By Fish People, For Fish People

striped bass

This week, the FISHBIO team is amassing in Portland for arguably one of the largest gatherings of “fish people” in the world – the American Fisheries Society Annual Meeting. In the spirit of “by fish people, for fish people,” we wanted to share some of the resources we’ve recently compiled that we think others will value and enjoy.

The question we’re most likely to get asked this week is “Who is FISHBIO and what do you do?” As one way of answering, we invite you to check out our newest video, which we think it really captures the feeling of who we are, what we do, and the fish we love. We’ve also summed up our “FISHBIO story” in this interactive visual form.

For those in Portland, we’ve pulled together a quick reference to help you keep track of all the FISHBIO symposia and talks at AFS. Find it on our website at We’ll be sharing a wealth of information during the meeting about technology, Mekong fisheries, and even a surprise or two. We’ll also be posting photos and fun updates from the conference on this page, so check back throughout the week.

Sharing information and providing resources are an important part of the work we do. The most recent example is this handy compilation of automated fish monitoring solutions that that can help you decide which tool is right for you. For researchers working in Southeast Asia, we’ve assembled a variety of communications resources at the Mekong Fish Network website. And to find out more about FISHBIO’s projects, the tools we use, and how we can help you address your fisheries challenges, check out our FISHBIO magazine.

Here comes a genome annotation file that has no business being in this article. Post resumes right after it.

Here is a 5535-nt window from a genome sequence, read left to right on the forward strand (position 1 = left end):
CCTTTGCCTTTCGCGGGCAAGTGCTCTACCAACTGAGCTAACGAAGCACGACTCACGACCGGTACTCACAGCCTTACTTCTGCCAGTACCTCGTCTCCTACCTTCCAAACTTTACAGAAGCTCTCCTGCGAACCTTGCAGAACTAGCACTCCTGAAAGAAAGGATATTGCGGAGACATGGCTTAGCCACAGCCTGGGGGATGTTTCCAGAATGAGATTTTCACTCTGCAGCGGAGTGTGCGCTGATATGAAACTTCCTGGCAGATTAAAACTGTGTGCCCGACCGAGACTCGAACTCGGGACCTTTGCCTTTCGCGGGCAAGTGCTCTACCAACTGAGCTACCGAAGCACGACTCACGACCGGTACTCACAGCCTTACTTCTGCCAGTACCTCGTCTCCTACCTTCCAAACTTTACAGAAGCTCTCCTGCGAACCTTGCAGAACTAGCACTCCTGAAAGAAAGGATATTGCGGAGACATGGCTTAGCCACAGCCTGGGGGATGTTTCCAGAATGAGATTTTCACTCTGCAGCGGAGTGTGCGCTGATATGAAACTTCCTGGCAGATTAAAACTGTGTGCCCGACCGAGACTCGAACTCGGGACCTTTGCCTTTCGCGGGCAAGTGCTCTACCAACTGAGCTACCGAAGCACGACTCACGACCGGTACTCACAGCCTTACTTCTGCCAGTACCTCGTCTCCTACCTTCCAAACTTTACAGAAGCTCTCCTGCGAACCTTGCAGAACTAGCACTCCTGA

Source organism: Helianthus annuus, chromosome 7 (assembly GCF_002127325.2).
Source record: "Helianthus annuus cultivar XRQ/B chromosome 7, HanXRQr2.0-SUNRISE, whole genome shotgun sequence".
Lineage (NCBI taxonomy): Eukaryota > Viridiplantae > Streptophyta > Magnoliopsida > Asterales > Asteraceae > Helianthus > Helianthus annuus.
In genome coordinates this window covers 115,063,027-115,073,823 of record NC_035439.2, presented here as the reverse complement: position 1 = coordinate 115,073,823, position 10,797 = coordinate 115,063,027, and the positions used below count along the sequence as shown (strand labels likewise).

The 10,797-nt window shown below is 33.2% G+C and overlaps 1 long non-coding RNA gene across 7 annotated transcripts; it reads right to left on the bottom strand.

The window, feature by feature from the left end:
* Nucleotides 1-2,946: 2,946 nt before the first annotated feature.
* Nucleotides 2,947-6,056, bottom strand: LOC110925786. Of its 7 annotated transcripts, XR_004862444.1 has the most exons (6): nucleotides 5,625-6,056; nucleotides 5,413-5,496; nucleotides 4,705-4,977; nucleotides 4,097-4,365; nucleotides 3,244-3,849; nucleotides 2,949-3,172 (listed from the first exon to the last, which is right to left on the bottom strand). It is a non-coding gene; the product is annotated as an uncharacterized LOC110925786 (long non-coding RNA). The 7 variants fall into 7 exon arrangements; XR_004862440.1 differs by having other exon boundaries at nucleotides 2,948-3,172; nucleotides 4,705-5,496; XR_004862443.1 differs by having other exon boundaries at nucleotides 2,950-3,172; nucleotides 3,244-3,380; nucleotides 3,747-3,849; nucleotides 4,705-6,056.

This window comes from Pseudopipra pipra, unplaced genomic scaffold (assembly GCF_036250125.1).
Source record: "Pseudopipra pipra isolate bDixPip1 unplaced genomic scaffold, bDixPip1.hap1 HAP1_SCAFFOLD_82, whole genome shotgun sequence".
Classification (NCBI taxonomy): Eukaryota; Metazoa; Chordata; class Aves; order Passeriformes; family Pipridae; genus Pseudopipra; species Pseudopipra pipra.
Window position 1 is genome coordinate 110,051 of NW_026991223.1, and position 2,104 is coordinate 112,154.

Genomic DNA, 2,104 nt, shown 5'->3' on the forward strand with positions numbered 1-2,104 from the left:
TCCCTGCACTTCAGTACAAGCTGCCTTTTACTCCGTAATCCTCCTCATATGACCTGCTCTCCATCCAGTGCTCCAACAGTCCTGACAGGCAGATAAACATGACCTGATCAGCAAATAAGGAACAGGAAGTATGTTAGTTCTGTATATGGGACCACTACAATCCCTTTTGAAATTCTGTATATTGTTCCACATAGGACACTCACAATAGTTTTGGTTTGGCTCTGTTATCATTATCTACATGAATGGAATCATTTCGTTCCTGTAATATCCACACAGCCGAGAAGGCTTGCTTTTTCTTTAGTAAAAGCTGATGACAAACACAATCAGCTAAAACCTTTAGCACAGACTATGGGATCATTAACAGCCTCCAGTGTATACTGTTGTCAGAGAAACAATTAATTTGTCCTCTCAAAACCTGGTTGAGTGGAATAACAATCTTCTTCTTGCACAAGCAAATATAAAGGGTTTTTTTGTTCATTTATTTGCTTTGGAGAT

In the last year, we’ve really ramped up video production to tell some unique stories. Our video on restoring the Stanislaus River’s Honolulu Bar will be screened at the AFS meeting on Tuesday, August 18 (10:39 AM & 3:59 PM in C-126, Oregon Convention Center). We’ve also produced a number of other video resources, such as a review of the ARIS camera unit, a demonstration of pairing an ARIS with an electrofishing boat, and a video that describes the first fish snorkel surveys conducted on Big Chico Creek. You can find all these videos on our YouTube page, and can also find and follow us on Facebook, Twitter, Flickr, Instagram, and Pintrest.

For the conference crowd, did you know that many of our presentations are publicly available? Check out our recent presentations on SlideShare – including our most popular on the use of large half-duplex PIT tag antennas to evaluate fish entrainment. We’ll add our AFS slides after the meeting, so even if you can’t make it to Portland, you don’t have to miss out on all the fun.

Does all this make you excited to become part of the FISHBIO team? We are always on the lookout for skilled and qualified biologists and technicians. You can send us your resume via the Contact Us page on our website. If you’re part of the crowd of fish people at AFS this week, please stop by and say hello! We’ll be at Booth 206 – just look for the salmon chairs.

This post featured in our weekly e-newsletter, the Fish Report. You can subscribe to the Fish Report here.